This Easter, the patriarchs and the leaders of Christian Churches in Jerusalem have sent an Easter message and have exhorted people everywhere, despite violence erupting in their region, to not “fall into dispair.”
Today, Vatican Radio published the message, which expresses the leaders’ ‘deep distress’ over the violence being perpetrated against those remaining true to their faith, and acknowledges the sad reality that such violence is being done in the name of religion.
Those most directly affected, the message states, includes members of some of the region’s ancient Christian communities, as well as minority populations, in Iraq, Syria, and Egypt, in particular.
“There is no true religion which advocates violation of the human person or the victimization of minority groups in society” the leaders decried.
“We condemn such actions in the strongest possible terms. Those who engage in such barbaric behaviour dehumanize not only their victims, but themselves.” they state.
On a hopeful note, the message concludes, saying: “The joyful proclamation of the Resurrection at dawn on Easter Sunday assures us that the last word lies not with violence and inhumanity but with God’s purpose of love, justice and hope.”
Below is the full text of the message. (D.C.L.)
“He has given us new birth into a living hope through the Resurrection of Jesus Christ from the dead.” (I Peter 1.3)
We, the Patriarchs and Heads of Churches in Jerusalem, send our Easter Greetings and Blessings to all people everywhere in the name of our risen Saviour, Jesus Christ.
In the face of so much that threatens to devalue or diminish human life, the hope that springs from the Resurrection is rooted here in Jerusalem. The message of Easter has shaped the very identity of this Holy City over many centuries. Here is located the site of the Empty Tomb, the place where God’s sovereignty over death and the powers of darkness was manifested in the raising of Jesus from the dead. As a consequence of this reality, the location where the Resurrection took place is not merely an object of archaeological curiosity but remains a living focus of Christian worship. It is a place where God’s grace has been manifested in numerous ways down the centuries and for that reason alone it deserves respect.
Along with all people of good will, we are deeply distressed by the level of violence still being falsely perpetrated in the name of religion in parts of the Middle East and elsewhere in recent times. Members of some of the ancient Christian communities in this region – especially in Egypt, Iraq and Syria – have been among those most directly affected, along with other minority populations. There is no true religion which advocates violation of the human person or the victimization of minority groups in society and we condemn such actions in the strongest possible terms. Those who engage in such barbaric behaviour dehumanize not only their victims, but themselves.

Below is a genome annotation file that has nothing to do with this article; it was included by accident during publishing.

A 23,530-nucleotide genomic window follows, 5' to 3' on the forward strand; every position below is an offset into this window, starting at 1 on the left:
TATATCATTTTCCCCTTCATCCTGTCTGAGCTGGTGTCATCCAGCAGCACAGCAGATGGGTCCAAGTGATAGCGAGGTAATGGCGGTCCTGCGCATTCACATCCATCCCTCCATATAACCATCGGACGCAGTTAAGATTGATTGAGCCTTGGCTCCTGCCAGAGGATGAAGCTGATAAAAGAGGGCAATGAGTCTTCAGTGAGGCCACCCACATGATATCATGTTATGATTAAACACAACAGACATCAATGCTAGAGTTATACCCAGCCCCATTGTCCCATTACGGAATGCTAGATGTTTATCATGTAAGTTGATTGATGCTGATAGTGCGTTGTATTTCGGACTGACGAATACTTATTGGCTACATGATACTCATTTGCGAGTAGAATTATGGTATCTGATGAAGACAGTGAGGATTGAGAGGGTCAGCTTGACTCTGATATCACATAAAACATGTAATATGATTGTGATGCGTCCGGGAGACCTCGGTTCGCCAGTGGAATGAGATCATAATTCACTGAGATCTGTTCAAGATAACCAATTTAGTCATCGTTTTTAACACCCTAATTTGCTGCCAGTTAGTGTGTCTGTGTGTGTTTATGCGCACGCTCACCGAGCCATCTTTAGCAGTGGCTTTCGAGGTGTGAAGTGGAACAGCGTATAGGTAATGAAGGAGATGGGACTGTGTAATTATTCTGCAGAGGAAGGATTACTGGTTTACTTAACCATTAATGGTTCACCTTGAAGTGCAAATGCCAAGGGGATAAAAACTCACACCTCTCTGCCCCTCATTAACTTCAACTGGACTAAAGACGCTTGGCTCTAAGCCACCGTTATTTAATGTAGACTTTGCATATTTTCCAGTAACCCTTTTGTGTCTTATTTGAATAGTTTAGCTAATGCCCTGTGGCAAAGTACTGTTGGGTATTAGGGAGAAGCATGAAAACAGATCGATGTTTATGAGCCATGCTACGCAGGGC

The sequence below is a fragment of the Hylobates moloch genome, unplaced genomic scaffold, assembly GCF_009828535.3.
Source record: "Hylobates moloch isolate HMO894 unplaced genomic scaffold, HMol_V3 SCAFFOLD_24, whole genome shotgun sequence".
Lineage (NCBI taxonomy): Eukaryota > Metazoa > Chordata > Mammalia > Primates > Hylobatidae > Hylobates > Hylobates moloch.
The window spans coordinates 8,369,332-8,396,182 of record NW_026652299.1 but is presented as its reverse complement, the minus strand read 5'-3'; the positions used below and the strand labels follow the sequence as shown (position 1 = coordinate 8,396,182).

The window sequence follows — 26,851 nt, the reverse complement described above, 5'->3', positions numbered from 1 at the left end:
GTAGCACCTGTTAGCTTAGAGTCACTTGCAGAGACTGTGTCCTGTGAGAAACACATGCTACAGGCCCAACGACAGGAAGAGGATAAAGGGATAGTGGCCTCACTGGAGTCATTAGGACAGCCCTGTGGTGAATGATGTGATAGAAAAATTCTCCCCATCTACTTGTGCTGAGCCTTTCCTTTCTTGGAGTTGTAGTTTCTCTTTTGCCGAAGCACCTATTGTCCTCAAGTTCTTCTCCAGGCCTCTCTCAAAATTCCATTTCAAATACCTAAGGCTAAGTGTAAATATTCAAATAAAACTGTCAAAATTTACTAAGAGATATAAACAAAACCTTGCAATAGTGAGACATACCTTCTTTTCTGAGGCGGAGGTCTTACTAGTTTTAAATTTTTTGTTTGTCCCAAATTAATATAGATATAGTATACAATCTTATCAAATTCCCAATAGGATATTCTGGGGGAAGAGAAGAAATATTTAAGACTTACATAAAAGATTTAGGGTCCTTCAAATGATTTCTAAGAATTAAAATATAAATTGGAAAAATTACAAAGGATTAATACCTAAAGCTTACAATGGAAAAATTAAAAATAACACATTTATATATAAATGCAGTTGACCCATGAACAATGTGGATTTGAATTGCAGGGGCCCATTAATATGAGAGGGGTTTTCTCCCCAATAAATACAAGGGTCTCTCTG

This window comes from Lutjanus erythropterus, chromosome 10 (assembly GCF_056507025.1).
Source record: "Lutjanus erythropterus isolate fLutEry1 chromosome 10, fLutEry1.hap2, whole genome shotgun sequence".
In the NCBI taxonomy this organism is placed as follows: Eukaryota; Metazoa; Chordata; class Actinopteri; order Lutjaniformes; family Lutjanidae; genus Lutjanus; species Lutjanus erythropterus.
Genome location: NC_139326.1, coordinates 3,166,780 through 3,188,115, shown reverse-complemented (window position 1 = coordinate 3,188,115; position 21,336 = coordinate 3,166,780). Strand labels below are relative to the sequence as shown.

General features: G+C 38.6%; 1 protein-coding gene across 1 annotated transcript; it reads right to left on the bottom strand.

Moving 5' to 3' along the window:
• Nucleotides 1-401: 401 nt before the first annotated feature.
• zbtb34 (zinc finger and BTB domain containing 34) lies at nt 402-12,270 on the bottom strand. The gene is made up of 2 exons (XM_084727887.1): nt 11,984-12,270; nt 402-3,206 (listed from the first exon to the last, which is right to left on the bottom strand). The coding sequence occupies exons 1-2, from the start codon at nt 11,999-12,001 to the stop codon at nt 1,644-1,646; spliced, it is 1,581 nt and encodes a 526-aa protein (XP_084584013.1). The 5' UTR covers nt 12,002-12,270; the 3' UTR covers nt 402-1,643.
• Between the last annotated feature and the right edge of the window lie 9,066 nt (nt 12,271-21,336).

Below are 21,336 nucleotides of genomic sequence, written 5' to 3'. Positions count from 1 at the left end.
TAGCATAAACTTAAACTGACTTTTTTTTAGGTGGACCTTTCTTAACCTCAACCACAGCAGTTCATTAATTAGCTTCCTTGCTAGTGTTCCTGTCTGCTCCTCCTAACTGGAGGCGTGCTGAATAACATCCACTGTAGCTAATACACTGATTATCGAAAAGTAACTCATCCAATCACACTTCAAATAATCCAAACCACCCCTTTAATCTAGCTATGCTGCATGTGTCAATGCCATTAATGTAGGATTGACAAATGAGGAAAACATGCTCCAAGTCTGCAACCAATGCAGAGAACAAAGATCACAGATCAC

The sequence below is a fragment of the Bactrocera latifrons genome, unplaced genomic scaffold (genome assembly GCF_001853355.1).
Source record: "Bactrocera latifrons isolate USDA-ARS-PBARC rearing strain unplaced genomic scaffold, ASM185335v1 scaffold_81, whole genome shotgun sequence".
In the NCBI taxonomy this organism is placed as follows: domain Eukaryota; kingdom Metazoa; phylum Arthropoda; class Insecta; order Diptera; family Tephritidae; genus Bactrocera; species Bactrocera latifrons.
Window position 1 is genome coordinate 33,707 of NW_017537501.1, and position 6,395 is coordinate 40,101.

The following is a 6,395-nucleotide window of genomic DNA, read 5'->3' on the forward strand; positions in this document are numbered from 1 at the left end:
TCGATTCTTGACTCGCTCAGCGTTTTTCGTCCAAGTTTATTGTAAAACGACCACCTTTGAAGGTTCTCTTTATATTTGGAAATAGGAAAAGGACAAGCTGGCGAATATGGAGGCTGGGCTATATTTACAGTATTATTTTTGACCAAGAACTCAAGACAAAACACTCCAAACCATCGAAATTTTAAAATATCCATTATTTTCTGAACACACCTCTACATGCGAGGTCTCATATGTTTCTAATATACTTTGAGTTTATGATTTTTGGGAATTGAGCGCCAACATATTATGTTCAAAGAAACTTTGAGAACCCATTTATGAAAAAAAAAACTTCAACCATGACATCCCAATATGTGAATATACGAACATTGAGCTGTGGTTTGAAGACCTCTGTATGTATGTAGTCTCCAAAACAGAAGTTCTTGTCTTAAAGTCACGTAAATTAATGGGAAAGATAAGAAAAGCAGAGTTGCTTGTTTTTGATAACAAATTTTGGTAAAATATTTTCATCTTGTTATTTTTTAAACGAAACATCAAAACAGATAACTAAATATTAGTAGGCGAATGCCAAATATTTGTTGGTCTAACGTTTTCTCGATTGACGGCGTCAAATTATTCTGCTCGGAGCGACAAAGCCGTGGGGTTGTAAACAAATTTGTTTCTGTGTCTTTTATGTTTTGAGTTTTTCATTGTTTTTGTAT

In the name of our Lord Jesus Christ we urge people everywhere not to fall into despair. The very existence of this city of Jerusalem is paradoxically a sign of hope that God’s kingdom of peace, love and justice will prevail. There are indeed signs of darkness around us which make this a painful time to live through, but the darkest part of the night is often shortly before the dawn. The joyful proclamation of the Resurrection at dawn on Easter Sunday assures us that the last word lies not with violence and inhumanity but with God’s purpose of love, justice and hope which runs like a thread throughout history and will find its ultimate fulfillment in the coming fullness of his Kingdom.
The Lord is risen! He is risen indeed!
Patriarch Theophilos III, Greek Orthodox Patriarchate
Patriarch Fouad Twal, Latin Patriarchate
Patriarch Nourhan Manougian, Armenian Apostolic Orthodox Patriarchate
Fr. Pierbattista Pizzaballa, ofm, Custos of the Holy Land
Archbishop Anba Abraham, Coptic Orthodox Patriarchate, Jerusalem
Archbishop Swerios Malki Murad, Syrian Orthodox Patriarchate
Archbishop Aba Embakob, Ethiopian Orthodox Patriarchate
Archbishop Joseph-Jules Zerey, Greek-Melkite-Catholic Patriarchate
Archbishop Mosa El-Hage, Maronite Patriarchal Exarchate
Archbishop Suheil Dawani, Episcopal Church of Jerusalem and the Middle East
Bishop Munib Younan, Evangelical Lutheran Church in Jordan and the Holy Land
Bishop Pierre Malki, Syrian Catholic Patriarchal Exarchate
Msgr. Georges Dankaye’, Armenian Catholic Patriarchal Exarchate